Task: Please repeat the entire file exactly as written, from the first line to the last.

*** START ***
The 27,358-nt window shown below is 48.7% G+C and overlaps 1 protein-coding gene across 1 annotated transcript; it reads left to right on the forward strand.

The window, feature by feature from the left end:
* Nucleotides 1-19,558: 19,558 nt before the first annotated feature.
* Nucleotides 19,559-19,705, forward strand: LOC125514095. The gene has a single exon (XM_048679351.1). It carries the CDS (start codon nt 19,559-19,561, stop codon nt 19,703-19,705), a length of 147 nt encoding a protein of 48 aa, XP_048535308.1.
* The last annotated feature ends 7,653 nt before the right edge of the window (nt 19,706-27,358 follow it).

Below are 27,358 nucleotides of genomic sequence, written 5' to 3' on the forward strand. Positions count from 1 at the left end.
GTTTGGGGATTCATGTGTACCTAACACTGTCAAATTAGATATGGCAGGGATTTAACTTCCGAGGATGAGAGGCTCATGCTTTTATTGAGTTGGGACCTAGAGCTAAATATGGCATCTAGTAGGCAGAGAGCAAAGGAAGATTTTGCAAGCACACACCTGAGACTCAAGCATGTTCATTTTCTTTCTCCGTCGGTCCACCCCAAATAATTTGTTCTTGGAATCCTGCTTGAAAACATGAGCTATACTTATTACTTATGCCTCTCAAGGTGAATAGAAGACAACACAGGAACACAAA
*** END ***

The 27,358-nt window shown below is 48.7% G+C and overlaps 1 protein-coding gene across 1 annotated transcript; it reads left to right on the forward strand.

The window, feature by feature from the left end:
* Nucleotides 1-19,558: 19,558 nt before the first annotated feature.
* Nucleotides 19,559-19,705, forward strand: LOC125514095. The gene has a single exon (XM_048679351.1). It carries the CDS (start codon nt 19,559-19,561, stop codon nt 19,703-19,705), a length of 147 nt encoding a protein of 48 aa, XP_048535308.1.
* The last annotated feature ends 7,653 nt before the right edge of the window (nt 19,706-27,358 follow it).

Below are 27,358 nucleotides of genomic sequence, written 5' to 3' on the forward strand. Positions count from 1 at the left end.
GTTTGGGGATTCATGTGTACCTAACACTGTCAAATTAGATATGGCAGGGATTTAACTTCCGAGGATGAGAGGCTCATGCTTTTATTGAGTTGGGACCTAGAGCTAAATATGGCATCTAGTAGGCAGAGAGCAAAGGAAGATTTTGCAAGCACACACCTGAGACTCAAGCATGTTCATTTTCTTTCTCCGTCGGTCCACCCCAAATAATTTGTTCTTGGAATCCTGCTTGAAAACATGAGCTATACTTATTACTTATGCCTCTCAAGGTGAATAGAAGACAACACAGGAACACAAA